If anyone thinks there is a such thing as garden variety bipolar, my recent “mailbag” should put paid to that notion:
“I've been wondering for months if I'm bipolar,” writes Chrispy. She describes her worsening ups and downs, and admits that “I constantly feel like I'm losing my mind. I KNOW something is wrong.”
But just when it seems she has talked herself into having bipolar disorder, she asks: “Could it be some kind of hormonal imbalance?”
If Chrispy is harboring personal doubts, Abacus has no such qualms about her husband: “My husband has bipolar and all the doctor is treating him for is depression... Is there some kind of brain scan that will prove he has it?”
If only. Brain scan technology is vastly increasing our understanding of the brain and mental illness, but for right now it is a research tool, not a diagnostic one.
Rapunzel wonders about the competence of doctors in teasing out differences in the brain for proper attention and treatment. She gives this example: “ A person who is highly stressed and highly motivated with the symptoms of being a bipolar, whatever, would wind down with an orange with vodka at the end of her day, but at the same time couldn’t take wine because that would make her more angry and aggressive? Or what about smokers that feel much better? There has to be a connection...”
As if our illness isn’t complex enough, Rapunzel wants to know: “I know I am bipolar but which one?”
And maybe we’re being one-dimensional in how we look at our illness. Rapunzel goes on to say: “I think we need to talk about the good things of bipolar and the funny things, because to be honest, I think us bp are more interesting than the ones that are not because I get bored with some people, could that be they are not bp and we need other bp to bounce off on?”
In other words, despite everything, who the hell wants to be normal, anyway?
And RedFairy queries whether bipolar “causes anyone to become sociopathic or psychopathic.” She doesn’t think so, but an acquaintance is making her wonder.
BroadwayGirl, 11, is wise and compassionate way beyond her years.
“I have an adult friend who is bipolar,” she writes. She figured this out from her observations and research. The problem is, “She does not know that I know.” Her adult friend has been acting uncharacteristically angry, but instead of nursing a grudge, BroadwayGirl wants to help:
“I want to tell her i know so i can help. Is there any way i can help without telling her i know? Is there any way to show her I care when because I am so young it is hard? And is there a way when things do happen I can make my self realize it is not her but the illness?”
First, BroadwayGirl, when you grow up you can be my psychiatrist. I really mean that. But as you can see from those who have written, bipolar is a very difficult phenomenon to pin down. Is it bipolar or a hormonal imbalance? Or is it bipolar PLUS a hormone imbalance? Your guess to Chrispy’s dilemma is as good as mine.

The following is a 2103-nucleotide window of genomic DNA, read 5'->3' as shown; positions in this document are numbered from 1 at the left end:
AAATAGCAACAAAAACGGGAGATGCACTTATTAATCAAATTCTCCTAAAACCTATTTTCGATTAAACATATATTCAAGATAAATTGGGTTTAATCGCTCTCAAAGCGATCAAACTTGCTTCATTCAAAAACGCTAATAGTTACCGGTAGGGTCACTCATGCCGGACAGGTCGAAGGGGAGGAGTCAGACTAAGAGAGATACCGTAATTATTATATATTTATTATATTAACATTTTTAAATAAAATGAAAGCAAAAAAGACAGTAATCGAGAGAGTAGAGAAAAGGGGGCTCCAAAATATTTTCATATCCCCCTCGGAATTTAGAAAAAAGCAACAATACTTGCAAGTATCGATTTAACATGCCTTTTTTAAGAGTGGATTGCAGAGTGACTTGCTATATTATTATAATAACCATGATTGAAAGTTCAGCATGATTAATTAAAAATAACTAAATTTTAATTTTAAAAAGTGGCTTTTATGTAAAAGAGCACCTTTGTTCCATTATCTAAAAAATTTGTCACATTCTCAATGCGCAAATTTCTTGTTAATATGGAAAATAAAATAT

As for poor Abacus, my guess is she is diagnosing her husband better than her husband’s psychiatrist. Individuals tend to visit psychiatrists when they are feeling down, not up. As a result, those with bipolar disorder often find themselves getting misdiagnosed with unipolar depression. It can take years and several doctors before one is diagnosed correctly. Abacus’ husband may well have unipolar depression, but she would be wise to talk her husband into getting a second and even a third and fourth opinion.
Rapunzel has a fine appreciation for the complexities of the brain. In her question, one gets a good sense of how an illness may come wrapped in other illnesses and behaviors. But even if one can isolate the bipolar, what kind is it? If only life were more simple.
And when a person behaves badly, is it the bipolar or something else? Or is it a bit of both? This is the nub of RedFairy’s question. Believe me, from my own personal experience, bipolar can make us do things we are not proud of. But no, it won’t turn me into a sociopath or a psychopath. Sociopathy is cold-blooded. There is nothing cold-blooded about a manic rage. But sociopathy and bipolar can reside in the same brain, much to the detriment of humanity - just ask Hitler.
So there are no easy answers. Our best tool is self-education. We need to know thyself. Only then, can we carry on a conversation with our clinicians, which vastly improves the odds of a favorable outcome. Friends and family can help enormously in the know thyself process. Abacus raised the bipolar issue with her husband, but I would advise against you doing this with your friend, BroadwayGirl. Adults have a hard enough time with this issue. Just show your friend you care. You already know more than I do.
Do you have questions about bipolar disorder? Every two weeks, I'll answer new questions and post the answers here, in our Ask the Expert Patient section.
If you would like to ask a question about bipolar disorder or living with bipolar disorder, please write a SharePost and be sure to select "a question" in the drop-down menu next to "I want to create a SharePost that is a," which is Step 2 on the SharePost creation screen.
Please keep in mind that I am not a physician. I cannot diagnose or give medical advice. This section is for sharing information and offering support as a nonphysician "Expert Patient."
Published On: December 02, 2007
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